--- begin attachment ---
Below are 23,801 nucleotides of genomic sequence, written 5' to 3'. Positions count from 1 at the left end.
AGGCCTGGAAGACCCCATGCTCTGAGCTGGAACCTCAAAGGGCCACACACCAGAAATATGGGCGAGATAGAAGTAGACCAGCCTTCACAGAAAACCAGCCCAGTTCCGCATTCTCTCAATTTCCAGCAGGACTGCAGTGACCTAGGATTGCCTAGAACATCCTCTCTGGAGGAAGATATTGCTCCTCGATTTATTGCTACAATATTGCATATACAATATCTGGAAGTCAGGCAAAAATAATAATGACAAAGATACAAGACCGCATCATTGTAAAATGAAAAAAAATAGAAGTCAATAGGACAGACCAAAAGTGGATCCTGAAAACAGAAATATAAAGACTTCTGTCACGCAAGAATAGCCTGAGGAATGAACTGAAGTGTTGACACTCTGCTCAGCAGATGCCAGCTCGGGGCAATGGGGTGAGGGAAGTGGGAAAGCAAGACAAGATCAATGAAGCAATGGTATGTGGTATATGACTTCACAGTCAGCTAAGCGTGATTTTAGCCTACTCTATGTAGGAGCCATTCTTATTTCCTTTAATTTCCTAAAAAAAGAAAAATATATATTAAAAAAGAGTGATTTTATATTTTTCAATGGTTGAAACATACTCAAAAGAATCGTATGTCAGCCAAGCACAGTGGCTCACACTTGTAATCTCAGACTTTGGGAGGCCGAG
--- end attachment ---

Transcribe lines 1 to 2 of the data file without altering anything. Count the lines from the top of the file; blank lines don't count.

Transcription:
Below are 23,801 nucleotides of genomic sequence, written 5' to 3'. Positions count from 1 at the left end.
AGGCCTGGAAGACCCCATGCTCTGAGCTGGAACCTCAAAGGGCCACACACCAGAAATATGGGCGAGATAGAAGTAGACCAGCCTTCACAGAAAACCAGCCCAGTTCCGCATTCTCTCAATTTCCAGCAGGACTGCAGTGACCTAGGATTGCCTAGAACATCCTCTCTGGAGGAAGATATTGCTCCTCGATTTATTGCTACAATATTGCATATACAATATCTGGAAGTCAGGCAAAAATAATAATGACAAAGATACAAGACCGCATCATTGTAAAATGAAAAAAAATAGAAGTCAATAGGACAGACCAAAAGTGGATCCTGAAAACAGAAATATAAAGACTTCTGTCACGCAAGAATAGCCTGAGGAATGAACTGAAGTGTTGACACTCTGCTCAGCAGATGCCAGCTCGGGGCAATGGGGTGAGGGAAGTGGGAAAGCAAGACAAGATCAATGAAGCAATGGTATGTGGTATATGACTTCACAGTCAGCTAAGCGTGATTTTAGCCTACTCTATGTAGGAGCCATTCTTATTTCCTTTAATTTCCTAAAAAAAGAAAAATATATATTAAAAAAGAGTGATTTTATATTTTTCAATGGTTGAAACATACTCAAAAGAATCGTATGTCAGCCAAGCACAGTGGCTCACACTTGTAATCTCAGACTTTGGGAGGCCGAG